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The USCIS Genealogy Program uses indices unlike any immigration or naturalization index available to the public.  Our unique Master Index system is a combination of index tools—partially automated and partially manual—that work together to identify and locate old agency files and records.

 Why Do I Need an Index Search?

Index search results determine two things:

  1. If any record/s exists for the immigrant identified; and
  2. If records exist for the immigrant, including:
  • How many records,
  • What kind(s) of records,
  • Where those records are currently located, and
  • How to request the records.

Since 1893, the federal immigration and naturalization agencies created and maintained a variety of records for immigrants. These agencies often converted an immigrant’s records from one kind to another; because of this you will need an index search unless you are certain that:

 

  • CIS has only one file for the immigrant; and
  • You can provide the only accurate file number to identify that file.

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  Why Can’t I Search the Index Myself?

Federal law requires that USCIS restrict access to its records and indices for both law enforcement and privacy purposes.  While described as “historical,” the oldest indices include information dated as recently as 1975.  Open access to such personal information about living persons would constitute a clear violation of the Privacy Act.

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 Whose Records And Files Are Indexed?

If a person is in our index this means that the agency:

  • Created and maintained a record or file at Agency Headquarters in Washington, DC, between 1893 and 1975.

    • This does not include ship passenger lists or border arrival manifests, all of which were created and maintained in our field offices (ports of entry).

  • Maintained a file in any agency office between 1955 and 1975.

    • This includes Chinese Exclusion Act case files now at the National Archives.

 Another way to describe the persons in our index are those who:

  • Had a Board of Special Inquiry decision appealed to Washington between 1893 and 1944 (not everyone held for Special Inquiry);

  • Were the subject of a warrant for deportation between 1903 and 1950;

  • Were naturalized in any court (federal, state, territorial, or local) between September 27, 1906 and 1975;

  • Were admitted as an immigrant between July 1, 1924 and 1975;

  • Were granted Registry (later called Lawful Entry) between March 2, 1929 and 1975;

  • Were issued a Certificate of Derivative Citizenship or Repatriation between 1929 and 1975;

  • Registered as an alien between 1940 or between 1940 and 1975; or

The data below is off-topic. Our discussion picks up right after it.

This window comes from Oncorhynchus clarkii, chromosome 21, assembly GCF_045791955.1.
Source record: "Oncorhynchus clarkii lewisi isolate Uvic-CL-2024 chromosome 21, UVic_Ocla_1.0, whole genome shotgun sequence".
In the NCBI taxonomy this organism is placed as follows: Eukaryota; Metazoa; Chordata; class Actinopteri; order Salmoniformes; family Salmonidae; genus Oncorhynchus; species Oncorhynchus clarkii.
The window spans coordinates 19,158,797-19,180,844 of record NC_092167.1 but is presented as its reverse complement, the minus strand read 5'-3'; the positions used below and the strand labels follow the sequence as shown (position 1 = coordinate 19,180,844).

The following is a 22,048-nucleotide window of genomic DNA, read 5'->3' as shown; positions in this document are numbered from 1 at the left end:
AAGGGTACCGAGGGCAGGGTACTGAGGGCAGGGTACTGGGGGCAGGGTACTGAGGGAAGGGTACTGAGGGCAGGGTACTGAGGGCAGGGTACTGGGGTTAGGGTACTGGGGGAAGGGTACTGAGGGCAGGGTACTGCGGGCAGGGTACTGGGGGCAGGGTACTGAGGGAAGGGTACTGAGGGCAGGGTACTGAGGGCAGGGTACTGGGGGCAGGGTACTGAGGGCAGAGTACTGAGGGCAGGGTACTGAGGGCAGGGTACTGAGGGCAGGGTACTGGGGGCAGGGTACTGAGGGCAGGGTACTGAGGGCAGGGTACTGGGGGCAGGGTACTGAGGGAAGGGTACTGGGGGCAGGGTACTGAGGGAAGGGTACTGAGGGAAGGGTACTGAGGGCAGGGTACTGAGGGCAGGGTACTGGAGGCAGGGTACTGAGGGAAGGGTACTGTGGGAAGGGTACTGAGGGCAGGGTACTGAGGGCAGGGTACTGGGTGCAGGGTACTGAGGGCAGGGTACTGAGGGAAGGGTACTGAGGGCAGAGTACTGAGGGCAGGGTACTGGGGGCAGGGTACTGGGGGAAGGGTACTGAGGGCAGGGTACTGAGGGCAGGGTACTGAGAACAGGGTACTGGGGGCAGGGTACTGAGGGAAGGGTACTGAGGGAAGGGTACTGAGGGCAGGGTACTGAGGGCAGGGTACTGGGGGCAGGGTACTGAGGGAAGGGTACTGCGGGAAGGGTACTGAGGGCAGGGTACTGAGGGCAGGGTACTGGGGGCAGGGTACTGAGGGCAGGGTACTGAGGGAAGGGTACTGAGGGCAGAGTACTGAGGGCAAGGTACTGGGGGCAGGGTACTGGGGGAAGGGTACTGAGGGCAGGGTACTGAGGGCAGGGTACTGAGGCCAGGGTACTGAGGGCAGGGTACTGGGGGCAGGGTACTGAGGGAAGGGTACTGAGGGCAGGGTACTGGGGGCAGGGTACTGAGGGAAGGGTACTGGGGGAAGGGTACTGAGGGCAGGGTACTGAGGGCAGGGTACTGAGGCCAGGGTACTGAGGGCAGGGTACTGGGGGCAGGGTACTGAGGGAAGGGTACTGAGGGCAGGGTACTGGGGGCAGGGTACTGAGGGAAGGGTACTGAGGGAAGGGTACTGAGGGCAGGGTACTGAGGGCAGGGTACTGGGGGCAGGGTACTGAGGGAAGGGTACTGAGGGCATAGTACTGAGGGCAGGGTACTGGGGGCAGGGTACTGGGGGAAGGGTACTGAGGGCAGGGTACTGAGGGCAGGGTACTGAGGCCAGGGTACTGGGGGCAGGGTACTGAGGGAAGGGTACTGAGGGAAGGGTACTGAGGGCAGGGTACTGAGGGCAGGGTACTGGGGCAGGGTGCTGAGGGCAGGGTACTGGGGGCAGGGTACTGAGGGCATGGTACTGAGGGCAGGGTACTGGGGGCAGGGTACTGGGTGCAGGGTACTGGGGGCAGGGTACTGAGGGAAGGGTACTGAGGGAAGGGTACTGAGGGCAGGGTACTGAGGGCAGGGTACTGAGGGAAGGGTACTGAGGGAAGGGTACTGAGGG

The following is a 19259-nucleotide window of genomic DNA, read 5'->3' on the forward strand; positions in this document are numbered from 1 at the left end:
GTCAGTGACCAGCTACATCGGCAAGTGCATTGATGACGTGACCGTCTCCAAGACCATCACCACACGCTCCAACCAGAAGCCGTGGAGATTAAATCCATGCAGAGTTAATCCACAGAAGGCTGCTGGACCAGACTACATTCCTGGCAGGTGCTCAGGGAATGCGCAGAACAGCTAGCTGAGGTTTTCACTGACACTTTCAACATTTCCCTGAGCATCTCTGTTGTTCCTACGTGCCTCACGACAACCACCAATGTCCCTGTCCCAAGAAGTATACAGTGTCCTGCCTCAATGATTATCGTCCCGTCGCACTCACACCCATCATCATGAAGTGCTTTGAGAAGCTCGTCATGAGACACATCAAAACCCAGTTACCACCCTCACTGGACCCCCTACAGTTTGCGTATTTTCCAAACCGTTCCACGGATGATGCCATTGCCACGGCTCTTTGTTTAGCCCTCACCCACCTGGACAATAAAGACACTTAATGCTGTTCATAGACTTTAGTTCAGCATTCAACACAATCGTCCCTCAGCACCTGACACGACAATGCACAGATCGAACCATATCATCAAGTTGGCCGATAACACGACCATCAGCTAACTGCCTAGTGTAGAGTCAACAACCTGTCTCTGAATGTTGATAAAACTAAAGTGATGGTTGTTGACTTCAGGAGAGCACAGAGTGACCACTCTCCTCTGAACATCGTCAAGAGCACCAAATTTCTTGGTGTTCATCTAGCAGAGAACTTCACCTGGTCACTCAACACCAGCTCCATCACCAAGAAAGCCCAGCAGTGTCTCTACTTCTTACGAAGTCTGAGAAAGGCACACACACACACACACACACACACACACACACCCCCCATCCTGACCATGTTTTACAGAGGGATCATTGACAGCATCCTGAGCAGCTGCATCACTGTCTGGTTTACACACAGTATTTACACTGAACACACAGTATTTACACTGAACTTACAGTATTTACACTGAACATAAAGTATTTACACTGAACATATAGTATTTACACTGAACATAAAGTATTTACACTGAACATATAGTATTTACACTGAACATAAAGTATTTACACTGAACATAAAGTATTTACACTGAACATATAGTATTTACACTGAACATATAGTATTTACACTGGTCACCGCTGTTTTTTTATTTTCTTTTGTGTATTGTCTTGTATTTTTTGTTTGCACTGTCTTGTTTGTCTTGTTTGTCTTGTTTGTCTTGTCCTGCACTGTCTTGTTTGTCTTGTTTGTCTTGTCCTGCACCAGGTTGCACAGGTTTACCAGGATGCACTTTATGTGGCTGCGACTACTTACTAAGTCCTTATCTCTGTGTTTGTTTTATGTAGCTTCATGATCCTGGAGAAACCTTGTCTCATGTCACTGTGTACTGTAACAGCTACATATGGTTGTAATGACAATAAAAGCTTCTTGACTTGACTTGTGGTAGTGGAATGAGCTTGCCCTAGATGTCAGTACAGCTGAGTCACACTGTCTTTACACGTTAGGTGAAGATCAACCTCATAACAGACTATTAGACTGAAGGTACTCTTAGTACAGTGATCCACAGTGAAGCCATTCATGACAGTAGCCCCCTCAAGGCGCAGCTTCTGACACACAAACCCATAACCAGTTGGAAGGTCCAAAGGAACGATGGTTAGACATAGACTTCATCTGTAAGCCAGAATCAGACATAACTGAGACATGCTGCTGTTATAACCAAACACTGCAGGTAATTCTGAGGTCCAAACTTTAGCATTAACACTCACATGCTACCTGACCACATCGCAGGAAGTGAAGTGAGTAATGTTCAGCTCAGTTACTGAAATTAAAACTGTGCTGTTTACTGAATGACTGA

• Are unique individual cases.

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How Do We Search?

 The USCIS Genealogy's goal is to find any and all information helpful to genealogical researchers.  Even in cases where no match is found, we try to explain whythere is no record or try to find a record for another family member named in the request. 

Our Index Searchers always begin by reviewing each request. They do this to ensure completeness and to identify clues to possible records. The Index Searchers then search the automated index by name, and narrow search results by date of birth, place of residence, country of birth, or other biographical information. Index Searchers modify their search several times to identify all possible records because index entries for different file types contain different data fields.

Once one or more files are identified, searchers then work to determine if the file still exists and where it exists. For example, some C-Files are split between a portion on microfilm and another portion in paper form. The Genealogy Team searches cards representing paper C-files to identify all C-File parts. Other file numbers may be searched again in a separate database or in hard copy volumes to determine the file’s current location. 

The Genealogy Program will exhaust all efforts to ensure the file exists and can be found.  However, if the Index Searcher identifies a file available from the Genealogy Program in our search results, but later cannot find the file, a refund of the Records Request fee will be provided.

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 What Should I Expect?

If you submit an Index Search Request the USCIS Genealogy Program will send you a letter reporting the search results. The letter will identify all file references found in the index and provide instructions and additional information necessary to request the file(s) from the USCIS Genealogy Program, the Freedom of Information Program, the National Archives, or a state or local courthouse.

The indices contain many references to files that no longer exist.  When a file no longer exists the Index Search Request response letter will provide all information available from the index record and explain that the file is no longer available.

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Last Reviewed/Updated: 09/23/2013